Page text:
Oh my gosh, yeah, I might. I mean, my cats are like the biggest scaredy cats ever but moving them even if it's a very short distance, they have like Like literally my one cat like hyperventilates can't breathe. I feel like he's gonna pass at any moment. He just like the biggest babies ever put. She just hate they hate being like, removed from the apartment. But any case Yeah, that sounds like yeah sounds like quite the trip 15 hours with a with a cat and a seven year old and all of your stuff moving up to a new city and to a place like he hasn't even seen yet. Imagine he hadn't seen the apartment or anything yet. Oh, now. Oh, wow. But the timing also feels like it wasn't this in May. And this cuts kind of around the time the school year and so it was like a nice transition into the next school year in the fall?
Yeah, so I think he only had two weeks of school left when I moved up. So he was able to finish out the school year at his previous school and actually Atlanta, their school schedule is completely different from here in New York so they get out of school much earlier. So he got an extra long summer to kind of get used to the city and explorer before the school year started.
So I'm totally changing subjects now, from personal to back to like cybersecurity and things. But as you were making his career change, you know, within MailChimp getting these new roles, gaining new responsibilities, how were you educating yourself? Like, did you take any online courses? Did you read any books? What were you doing?
They're mostly looking for a passion and interest and not understanding you to come in and be able to, you know, pen test a server or automatically start patching vulnerabilities in the application. So that's one of the great things about transferring to cyber security. And there's not a whole lot of college programs that are offering cybersecurity so most people don't have a formal education. Most of it self taught between reading blogs following other people in security and showing interest in their company and getting That hands on experience. I will say though, there has been a lot more interest in cybersecurity. So I'm seeing more of these, you know, coding schools and training programs popping up. There's a lot more of these, you know, hack the box type activities where you can learn how to pen test and there's some really great blogs on secure coding. So I am seeing that there's a lot more resources to learn.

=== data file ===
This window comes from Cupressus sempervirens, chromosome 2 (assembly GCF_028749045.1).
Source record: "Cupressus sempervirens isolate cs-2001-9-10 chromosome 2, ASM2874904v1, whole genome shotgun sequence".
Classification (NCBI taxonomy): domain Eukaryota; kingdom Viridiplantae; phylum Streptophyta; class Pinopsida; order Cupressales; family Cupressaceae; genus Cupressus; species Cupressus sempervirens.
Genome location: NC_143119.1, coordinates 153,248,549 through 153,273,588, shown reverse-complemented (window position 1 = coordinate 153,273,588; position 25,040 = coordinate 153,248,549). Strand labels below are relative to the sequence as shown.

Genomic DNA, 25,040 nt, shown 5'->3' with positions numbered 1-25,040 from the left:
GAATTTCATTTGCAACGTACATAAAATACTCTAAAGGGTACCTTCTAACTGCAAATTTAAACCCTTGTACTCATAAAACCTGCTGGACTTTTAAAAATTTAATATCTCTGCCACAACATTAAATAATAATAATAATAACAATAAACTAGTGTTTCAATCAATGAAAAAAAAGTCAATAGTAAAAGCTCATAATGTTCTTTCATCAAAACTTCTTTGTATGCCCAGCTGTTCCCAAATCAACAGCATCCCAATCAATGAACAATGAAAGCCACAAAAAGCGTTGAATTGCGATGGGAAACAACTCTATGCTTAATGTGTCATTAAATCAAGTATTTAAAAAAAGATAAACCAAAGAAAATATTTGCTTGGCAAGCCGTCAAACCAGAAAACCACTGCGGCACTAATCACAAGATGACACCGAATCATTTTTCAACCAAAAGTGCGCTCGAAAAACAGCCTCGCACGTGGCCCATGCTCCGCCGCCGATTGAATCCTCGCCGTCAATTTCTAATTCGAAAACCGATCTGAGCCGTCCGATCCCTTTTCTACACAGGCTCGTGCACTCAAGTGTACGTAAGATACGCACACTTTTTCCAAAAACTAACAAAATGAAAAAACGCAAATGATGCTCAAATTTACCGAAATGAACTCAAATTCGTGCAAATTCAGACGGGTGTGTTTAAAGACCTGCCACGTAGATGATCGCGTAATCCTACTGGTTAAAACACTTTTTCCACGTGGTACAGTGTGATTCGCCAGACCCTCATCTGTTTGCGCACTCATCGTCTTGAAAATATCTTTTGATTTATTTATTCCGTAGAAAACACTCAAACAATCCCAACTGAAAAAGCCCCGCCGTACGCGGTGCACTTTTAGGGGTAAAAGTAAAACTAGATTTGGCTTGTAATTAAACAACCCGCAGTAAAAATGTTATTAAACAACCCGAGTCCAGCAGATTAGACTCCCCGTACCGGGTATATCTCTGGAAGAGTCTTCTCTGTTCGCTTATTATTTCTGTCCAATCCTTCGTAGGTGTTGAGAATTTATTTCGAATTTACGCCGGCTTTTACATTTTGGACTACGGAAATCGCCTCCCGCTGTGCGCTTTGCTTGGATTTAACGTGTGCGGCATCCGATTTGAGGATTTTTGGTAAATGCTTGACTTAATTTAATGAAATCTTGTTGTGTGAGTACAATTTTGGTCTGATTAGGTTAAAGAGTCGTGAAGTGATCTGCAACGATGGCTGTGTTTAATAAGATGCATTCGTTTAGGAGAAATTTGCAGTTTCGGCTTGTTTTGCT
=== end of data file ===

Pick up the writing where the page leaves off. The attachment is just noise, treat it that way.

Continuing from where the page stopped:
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Would you mind sharing some of the blogs that you follow and if you can't like think of all of them at the top of our head we can definitely do an email after and I could add them all to the show notes because you know there's gonna be listeners that are gonna want to check them out.
Yeah, off the top of my head. No, I was following Krebs on security, and his last about technical knowledge but more about cybersecurity in general, and the types of attacks that are very common and how they're executed. And then I would read the hacker newsletter. And they have a lot of also news stories about just what's going on in cybersecurity. Sometimes there was, you know, information on different classes and resources. I'm trying to think what else um, the loss website is actually a super great resource. They have a ton of documentation on how to code securely, and kind of they have like Wiki pages on each one of the top 10. And they even have PDFs that you can download and reference later on. Those were the main things that I looked at before I jumped into the job and security outside of that, I know there are A couple like Google has this cross site scripting game. I can't remember the name of it off the top of my head, and I can definitely send those to you afterwards. And then there's a couple online courses that I've played with, but I can't remember the names. No worries, we'll definitely just add the resources in the show notes that people can check them out. Yeah, I totally get I can barely remember, like, what I did yesterday, let alone resources I used a few years ago, so totally understand.
But yeah, we'll we'll add them to the show notes. All good. So I also wanted to ask, or get into a little bit, you have like, a side business, or I'm not sure if that's what you refer to it as, but don't click on that.com. When did you start that? Could you share a bit about what that is?
So I started don't click on that while I was working at MailChimp on the information security team. And basically what it is is an online blog, that's about cybersecurity, but it's meant to teach people who might have a low technical knowledge More likely to be targeted with online attacks and teach them how to protect themselves in a much simpler way. And it was started because actually I, my, my best friend's mom, I love her, bless her heart. She got targeted on Facebook where somebody had actually they didn't hack her profile. But they made a separate profile pretending to be her. And she at first initially thought her profile had gotten hacked because all these people started receiving Facebook messages from her. And so she called me and I came over I looked at it for her and realized that she hadn't been hacked, but someone had just made a clone profile of this.